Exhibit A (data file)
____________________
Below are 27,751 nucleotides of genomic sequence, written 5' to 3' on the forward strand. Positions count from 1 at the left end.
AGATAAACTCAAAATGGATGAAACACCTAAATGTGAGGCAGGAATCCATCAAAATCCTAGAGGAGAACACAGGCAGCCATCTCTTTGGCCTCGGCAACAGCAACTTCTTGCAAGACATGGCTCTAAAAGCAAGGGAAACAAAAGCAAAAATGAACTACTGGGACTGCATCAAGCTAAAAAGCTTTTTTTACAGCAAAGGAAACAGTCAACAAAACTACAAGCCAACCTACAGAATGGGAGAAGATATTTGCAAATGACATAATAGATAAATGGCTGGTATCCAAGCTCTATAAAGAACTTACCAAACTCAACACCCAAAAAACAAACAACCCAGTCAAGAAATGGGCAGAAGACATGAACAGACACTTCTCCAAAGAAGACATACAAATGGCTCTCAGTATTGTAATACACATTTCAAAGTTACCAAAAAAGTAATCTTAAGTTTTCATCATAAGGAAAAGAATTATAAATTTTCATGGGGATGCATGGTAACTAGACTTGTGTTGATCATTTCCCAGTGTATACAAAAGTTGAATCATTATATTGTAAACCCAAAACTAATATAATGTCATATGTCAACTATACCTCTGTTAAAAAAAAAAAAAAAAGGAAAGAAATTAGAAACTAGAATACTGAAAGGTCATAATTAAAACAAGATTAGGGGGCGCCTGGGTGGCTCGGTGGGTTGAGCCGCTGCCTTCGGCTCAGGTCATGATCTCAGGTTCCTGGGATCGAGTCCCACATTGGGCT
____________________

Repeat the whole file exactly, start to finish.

Below are 27,751 nucleotides of genomic sequence, written 5' to 3' on the forward strand. Positions count from 1 at the left end.
AGATAAACTCAAAATGGATGAAACACCTAAATGTGAGGCAGGAATCCATCAAAATCCTAGAGGAGAACACAGGCAGCCATCTCTTTGGCCTCGGCAACAGCAACTTCTTGCAAGACATGGCTCTAAAAGCAAGGGAAACAAAAGCAAAAATGAACTACTGGGACTGCATCAAGCTAAAAAGCTTTTTTTACAGCAAAGGAAACAGTCAACAAAACTACAAGCCAACCTACAGAATGGGAGAAGATATTTGCAAATGACATAATAGATAAATGGCTGGTATCCAAGCTCTATAAAGAACTTACCAAACTCAACACCCAAAAAACAAACAACCCAGTCAAGAAATGGGCAGAAGACATGAACAGACACTTCTCCAAAGAAGACATACAAATGGCTCTCAGTATTGTAATACACATTTCAAAGTTACCAAAAAAGTAATCTTAAGTTTTCATCATAAGGAAAAGAATTATAAATTTTCATGGGGATGCATGGTAACTAGACTTGTGTTGATCATTTCCCAGTGTATACAAAAGTTGAATCATTATATTGTAAACCCAAAACTAATATAATGTCATATGTCAACTATACCTCTGTTAAAAAAAAAAAAAAAAGGAAAGAAATTAGAAACTAGAATACTGAAAGGTCATAATTAAAACAAGATTAGGGGGCGCCTGGGTGGCTCGGTGGGTTGAGCCGCTGCCTTCGGCTCAGGTCATGATCTCAGGTTCCTGGGATCGAGTCCCACATTGGGCT